Montgomery Education Foundation's Brain Forest Summer Learning Academy was spotlighted Wednesday at Carver High School.  The academic-enrichment program is for rising 4th, 5th, and 6th graders in the Montgomery Public School system.  Community Program Director Dillion Nettles, says the program aims to prevent learning loss during summer months.  To find out how your child can participate in next summer's program visit Montgomery-ed.org

A police officer is free on bond after being arrested following a rash of road-sign thefts in southeast Alabama.  Brantley Police Chief Titus Averett says officer Jeremy Ray Walker of Glenwood is on paid leave following his arrest in Pike County.  The 30-year-old Walker is charged with receiving stolen property.  Lt. Troy Johnson of the Pike County Sheriff's Office says an investigation began after someone reported that Walker was selling road signs from Crenshaw County.  Investigators contacted the county engineer and learned signs had been reported stolen from several roads.

Pages

Science Looked Good In 2012

Jan 4, 2013
Originally published on January 7, 2013 12:23 pm

Transcript

IRA FLATOW, HOST:

And now joining us is Flora Lichtman. Hi, Flora.

FLORA LICHTMAN, BYLINE: Hi, Ira.

FLATOW: Multimedia editor with our Video Pick of the Week, and it's topical, of course.

LICHTMAN: Well, I was jealous. You guys are going to a year-in-review. I want to do a little year-in-review. The interesting thing about the Video Year in Review is that the stories are - they're like the hidden gems of science news because what makes a good - an interesting thing to watch isn't necessarily the biggest science story of the year. So, for example, I thought some of the most amazing footage that came out of the journals, no less, was - were these European catfish that beached themselves on the riverbank and eat pigeons.

FLATOW: So if you missed that one, now is your chance...

MARIETTE DICHRISTINA: I'll take it over mall cats anytime.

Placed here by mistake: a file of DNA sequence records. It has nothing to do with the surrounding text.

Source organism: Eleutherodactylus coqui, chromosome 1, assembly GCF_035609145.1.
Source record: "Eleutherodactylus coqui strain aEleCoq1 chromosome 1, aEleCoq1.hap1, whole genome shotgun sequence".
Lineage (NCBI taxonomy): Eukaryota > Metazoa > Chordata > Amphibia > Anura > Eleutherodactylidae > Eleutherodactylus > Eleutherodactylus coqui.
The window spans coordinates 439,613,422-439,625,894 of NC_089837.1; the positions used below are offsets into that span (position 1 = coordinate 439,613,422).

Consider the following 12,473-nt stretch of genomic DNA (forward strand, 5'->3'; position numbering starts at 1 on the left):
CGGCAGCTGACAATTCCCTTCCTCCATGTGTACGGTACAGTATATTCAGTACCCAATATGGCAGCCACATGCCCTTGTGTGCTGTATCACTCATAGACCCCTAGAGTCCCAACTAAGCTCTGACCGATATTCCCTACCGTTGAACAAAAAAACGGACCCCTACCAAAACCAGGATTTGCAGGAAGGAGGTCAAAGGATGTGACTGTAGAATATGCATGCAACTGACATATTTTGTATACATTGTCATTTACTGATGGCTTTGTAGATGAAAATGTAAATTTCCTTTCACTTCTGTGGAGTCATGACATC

(LAUGHTER)

DICHRISTINA: Catfish better than mall cats anytime.

FLATOW: Poor cat. Exactly. Depends on the (unintelligible). Search for the word cat.

LICHTMAN: So there were other countless, you know, good animal tales. There was also the thing about how cucumber tendrils curl.

FLATOW: Beautiful video.

LICHTMAN: That was beautiful.

FLATOW: Gorgeous video.

LICHTMAN: How about the spinning egg? The...

FLATOW: Ah, my favorite.

LICHTMAN: ..and this is your favorite: the engineers let spun an egg in milk and looked at it with a high-speed video and they noticed that the milk climbs up the side of the egg and spins off. And they tried to understand, you know, physically what was going on there. Beautiful video. Also again, you may not see it on the front of the science times, but fascinating.

FLATOW: Yeah. And it's our video - and how many did you put together? You put together - how many are in that video?

LICHTMAN: Many.

FLATOW: Many, many.

LICHTMAN: Many, many.

FLATOW: Many, many, many. At least, a dozen or more. Two dozen...

LICHTMAN: Certainly. Yes.

FLATOW: ...in the videos. Our Video Pick of the Week up on our website at sciencefriday.com and Flora took her favorites of the year. You enhanced them a little bit, put some - you have a little bit of a what? How did you narrate these?

(LAUGHTER)

LICHTMAN: You're betraying my nerdiness.

(LAUGHTER)

LICHTMAN: It's rhyming. I don't want to say poem. I think that's - that would be far too generous. But it is a lot of near rhymes. You know, it's funny. I - when I think I hit my pinnacle of nerdiness, I just dig a little deeper and I find that I can just...

FLATOW: You could...

LICHTMAN: ...there are untapped wells in me.